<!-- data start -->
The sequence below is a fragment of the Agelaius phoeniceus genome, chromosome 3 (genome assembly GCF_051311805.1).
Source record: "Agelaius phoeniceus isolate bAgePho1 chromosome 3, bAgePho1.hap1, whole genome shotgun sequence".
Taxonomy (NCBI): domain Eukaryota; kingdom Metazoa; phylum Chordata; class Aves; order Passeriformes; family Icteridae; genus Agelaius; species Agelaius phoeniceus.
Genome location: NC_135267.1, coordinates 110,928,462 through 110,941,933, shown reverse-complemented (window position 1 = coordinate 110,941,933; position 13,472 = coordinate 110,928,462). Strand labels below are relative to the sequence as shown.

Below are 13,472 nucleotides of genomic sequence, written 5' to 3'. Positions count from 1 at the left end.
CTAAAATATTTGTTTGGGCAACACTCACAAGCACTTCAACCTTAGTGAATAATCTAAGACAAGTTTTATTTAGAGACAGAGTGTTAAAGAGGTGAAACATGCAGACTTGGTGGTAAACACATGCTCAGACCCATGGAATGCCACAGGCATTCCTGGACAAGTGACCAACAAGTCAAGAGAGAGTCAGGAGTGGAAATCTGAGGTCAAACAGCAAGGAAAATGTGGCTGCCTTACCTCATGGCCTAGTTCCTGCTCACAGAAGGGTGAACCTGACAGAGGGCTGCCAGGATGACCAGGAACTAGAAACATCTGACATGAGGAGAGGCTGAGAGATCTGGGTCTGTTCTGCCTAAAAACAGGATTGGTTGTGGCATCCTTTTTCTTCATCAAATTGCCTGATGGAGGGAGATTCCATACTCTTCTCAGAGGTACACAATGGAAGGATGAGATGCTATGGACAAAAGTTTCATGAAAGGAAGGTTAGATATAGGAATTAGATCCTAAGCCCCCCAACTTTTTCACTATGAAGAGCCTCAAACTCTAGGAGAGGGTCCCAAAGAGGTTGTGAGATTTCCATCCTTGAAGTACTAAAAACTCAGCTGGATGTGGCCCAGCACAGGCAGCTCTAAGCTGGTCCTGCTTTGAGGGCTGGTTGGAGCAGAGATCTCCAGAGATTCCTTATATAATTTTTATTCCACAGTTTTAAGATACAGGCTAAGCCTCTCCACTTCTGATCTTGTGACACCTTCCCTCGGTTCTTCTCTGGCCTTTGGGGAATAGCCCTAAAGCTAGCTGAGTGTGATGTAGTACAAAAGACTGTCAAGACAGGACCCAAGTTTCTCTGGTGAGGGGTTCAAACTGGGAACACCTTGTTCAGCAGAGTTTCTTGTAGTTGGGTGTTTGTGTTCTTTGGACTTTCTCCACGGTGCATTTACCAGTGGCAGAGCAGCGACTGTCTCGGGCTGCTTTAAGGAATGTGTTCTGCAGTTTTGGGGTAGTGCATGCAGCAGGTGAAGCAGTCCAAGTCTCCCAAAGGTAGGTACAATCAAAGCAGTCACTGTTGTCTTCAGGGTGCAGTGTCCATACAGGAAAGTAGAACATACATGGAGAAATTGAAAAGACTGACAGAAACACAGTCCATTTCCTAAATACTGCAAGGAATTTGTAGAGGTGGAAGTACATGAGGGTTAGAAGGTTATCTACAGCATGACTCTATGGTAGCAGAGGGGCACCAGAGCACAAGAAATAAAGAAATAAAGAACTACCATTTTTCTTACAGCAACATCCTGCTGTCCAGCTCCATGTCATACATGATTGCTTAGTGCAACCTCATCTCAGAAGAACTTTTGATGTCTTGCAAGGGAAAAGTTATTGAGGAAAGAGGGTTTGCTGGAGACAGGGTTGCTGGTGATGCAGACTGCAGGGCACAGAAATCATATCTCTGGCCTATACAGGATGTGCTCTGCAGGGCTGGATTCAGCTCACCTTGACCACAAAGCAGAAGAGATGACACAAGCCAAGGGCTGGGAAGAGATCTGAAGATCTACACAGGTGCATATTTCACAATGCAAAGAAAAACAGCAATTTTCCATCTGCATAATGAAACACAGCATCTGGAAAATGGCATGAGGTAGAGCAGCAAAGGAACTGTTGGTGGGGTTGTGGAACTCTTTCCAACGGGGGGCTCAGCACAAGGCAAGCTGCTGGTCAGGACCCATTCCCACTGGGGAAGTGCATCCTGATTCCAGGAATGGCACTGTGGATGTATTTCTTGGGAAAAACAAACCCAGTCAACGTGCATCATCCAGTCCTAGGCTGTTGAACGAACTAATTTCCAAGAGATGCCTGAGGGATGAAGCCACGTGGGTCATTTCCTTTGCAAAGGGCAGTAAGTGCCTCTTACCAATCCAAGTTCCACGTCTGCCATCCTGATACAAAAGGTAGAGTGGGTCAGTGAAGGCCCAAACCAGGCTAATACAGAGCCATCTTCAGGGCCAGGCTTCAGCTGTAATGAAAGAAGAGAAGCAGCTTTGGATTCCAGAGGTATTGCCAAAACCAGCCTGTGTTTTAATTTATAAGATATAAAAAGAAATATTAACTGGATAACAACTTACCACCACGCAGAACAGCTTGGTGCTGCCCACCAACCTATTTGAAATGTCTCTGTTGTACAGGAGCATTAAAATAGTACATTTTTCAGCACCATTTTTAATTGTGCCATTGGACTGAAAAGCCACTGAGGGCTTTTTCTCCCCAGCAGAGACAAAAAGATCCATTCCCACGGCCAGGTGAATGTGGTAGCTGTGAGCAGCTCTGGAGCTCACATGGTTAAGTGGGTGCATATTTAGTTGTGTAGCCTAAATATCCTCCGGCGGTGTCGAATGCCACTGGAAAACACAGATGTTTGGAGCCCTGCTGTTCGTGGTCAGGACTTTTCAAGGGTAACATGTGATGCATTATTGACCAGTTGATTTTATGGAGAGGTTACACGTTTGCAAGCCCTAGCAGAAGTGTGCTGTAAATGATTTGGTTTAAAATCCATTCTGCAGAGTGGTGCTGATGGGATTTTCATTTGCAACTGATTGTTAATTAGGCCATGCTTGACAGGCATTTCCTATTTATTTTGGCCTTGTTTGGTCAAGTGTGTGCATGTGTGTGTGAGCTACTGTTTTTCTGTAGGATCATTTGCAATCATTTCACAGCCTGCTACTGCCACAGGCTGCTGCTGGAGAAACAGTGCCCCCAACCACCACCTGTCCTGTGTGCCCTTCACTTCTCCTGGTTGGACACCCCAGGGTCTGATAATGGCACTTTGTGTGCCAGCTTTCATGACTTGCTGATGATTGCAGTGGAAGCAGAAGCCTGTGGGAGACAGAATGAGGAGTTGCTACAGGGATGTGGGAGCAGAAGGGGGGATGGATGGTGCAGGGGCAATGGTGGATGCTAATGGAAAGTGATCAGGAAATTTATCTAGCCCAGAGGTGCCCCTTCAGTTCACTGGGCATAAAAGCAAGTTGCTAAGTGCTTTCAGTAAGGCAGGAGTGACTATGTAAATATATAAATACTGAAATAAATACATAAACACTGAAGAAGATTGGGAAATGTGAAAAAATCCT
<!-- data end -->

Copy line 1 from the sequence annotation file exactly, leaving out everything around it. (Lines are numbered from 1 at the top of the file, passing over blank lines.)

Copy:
The sequence below is a fragment of the Agelaius phoeniceus genome, chromosome 3 (genome assembly GCF_051311805.1).